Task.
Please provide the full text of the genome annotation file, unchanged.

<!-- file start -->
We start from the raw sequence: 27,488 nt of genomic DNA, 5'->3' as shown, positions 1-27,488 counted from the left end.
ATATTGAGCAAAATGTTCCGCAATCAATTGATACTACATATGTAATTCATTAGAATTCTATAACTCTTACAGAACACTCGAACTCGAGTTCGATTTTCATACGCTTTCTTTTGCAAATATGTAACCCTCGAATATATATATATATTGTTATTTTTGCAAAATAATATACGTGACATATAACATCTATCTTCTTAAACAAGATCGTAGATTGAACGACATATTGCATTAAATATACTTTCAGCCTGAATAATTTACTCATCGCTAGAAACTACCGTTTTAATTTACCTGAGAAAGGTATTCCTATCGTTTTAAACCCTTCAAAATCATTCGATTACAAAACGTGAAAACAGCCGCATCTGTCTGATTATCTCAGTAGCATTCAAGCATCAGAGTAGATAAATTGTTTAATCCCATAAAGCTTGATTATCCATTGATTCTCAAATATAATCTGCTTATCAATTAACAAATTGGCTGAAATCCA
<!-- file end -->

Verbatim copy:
We start from the raw sequence: 27,488 nt of genomic DNA, 5'->3' as shown, positions 1-27,488 counted from the left end.
ATATTGAGCAAAATGTTCCGCAATCAATTGATACTACATATGTAATTCATTAGAATTCTATAACTCTTACAGAACACTCGAACTCGAGTTCGATTTTCATACGCTTTCTTTTGCAAATATGTAACCCTCGAATATATATATATATTGTTATTTTTGCAAAATAATATACGTGACATATAACATCTATCTTCTTAAACAAGATCGTAGATTGAACGACATATTGCATTAAATATACTTTCAGCCTGAATAATTTACTCATCGCTAGAAACTACCGTTTTAATTTACCTGAGAAAGGTATTCCTATCGTTTTAAACCCTTCAAAATCATTCGATTACAAAACGTGAAAACAGCCGCATCTGTCTGATTATCTCAGTAGCATTCAAGCATCAGAGTAGATAAATTGTTTAATCCCATAAAGCTTGATTATCCATTGATTCTCAAATATAATCTGCTTATCAATTAACAAATTGGCTGAAATCCA